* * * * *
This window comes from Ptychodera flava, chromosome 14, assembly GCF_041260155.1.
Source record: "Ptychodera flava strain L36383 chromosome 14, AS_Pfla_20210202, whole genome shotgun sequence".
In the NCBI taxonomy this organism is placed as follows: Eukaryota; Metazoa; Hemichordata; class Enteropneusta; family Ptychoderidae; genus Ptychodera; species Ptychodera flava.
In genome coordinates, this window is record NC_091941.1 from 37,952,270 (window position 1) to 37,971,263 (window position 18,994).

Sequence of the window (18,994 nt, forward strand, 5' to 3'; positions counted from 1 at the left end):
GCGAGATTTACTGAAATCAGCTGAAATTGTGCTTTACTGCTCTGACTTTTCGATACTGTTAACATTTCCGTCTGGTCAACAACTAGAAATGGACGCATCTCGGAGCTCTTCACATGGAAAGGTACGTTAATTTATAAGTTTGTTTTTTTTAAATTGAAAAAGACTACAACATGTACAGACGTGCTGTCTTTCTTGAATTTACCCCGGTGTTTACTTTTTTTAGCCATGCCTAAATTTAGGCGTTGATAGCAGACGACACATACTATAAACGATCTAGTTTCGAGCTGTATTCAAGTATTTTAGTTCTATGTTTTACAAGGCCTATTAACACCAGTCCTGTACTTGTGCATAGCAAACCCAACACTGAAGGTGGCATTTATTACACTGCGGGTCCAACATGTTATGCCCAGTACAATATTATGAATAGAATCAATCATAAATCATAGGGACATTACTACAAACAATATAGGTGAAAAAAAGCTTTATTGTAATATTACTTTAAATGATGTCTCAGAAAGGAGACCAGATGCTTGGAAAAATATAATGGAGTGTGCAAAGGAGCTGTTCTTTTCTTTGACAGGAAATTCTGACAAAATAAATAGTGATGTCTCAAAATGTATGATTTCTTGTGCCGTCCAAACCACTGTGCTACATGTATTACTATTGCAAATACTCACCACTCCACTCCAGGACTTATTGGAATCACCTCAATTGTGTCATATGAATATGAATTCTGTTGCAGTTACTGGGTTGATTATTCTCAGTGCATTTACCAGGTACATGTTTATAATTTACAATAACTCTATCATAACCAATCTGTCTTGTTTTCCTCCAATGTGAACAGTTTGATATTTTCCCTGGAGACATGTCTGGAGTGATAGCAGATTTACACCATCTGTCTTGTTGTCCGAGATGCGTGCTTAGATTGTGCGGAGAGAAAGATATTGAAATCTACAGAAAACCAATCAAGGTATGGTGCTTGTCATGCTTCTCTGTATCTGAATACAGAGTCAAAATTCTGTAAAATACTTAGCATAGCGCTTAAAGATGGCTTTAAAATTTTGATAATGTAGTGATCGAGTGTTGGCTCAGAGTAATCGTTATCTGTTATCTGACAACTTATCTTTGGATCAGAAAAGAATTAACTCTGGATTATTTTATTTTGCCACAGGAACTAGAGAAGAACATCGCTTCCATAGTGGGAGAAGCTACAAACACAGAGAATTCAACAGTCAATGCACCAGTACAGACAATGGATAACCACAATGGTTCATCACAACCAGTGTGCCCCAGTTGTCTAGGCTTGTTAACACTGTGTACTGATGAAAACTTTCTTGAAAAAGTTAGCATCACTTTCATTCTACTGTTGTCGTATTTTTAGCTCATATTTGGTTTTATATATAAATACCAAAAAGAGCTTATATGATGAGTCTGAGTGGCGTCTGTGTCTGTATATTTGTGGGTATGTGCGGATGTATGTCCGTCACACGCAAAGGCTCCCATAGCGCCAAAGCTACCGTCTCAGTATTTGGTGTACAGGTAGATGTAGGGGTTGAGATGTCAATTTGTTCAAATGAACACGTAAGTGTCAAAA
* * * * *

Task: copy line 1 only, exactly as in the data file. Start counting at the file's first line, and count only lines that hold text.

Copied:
This window comes from Ptychodera flava, chromosome 14, assembly GCF_041260155.1.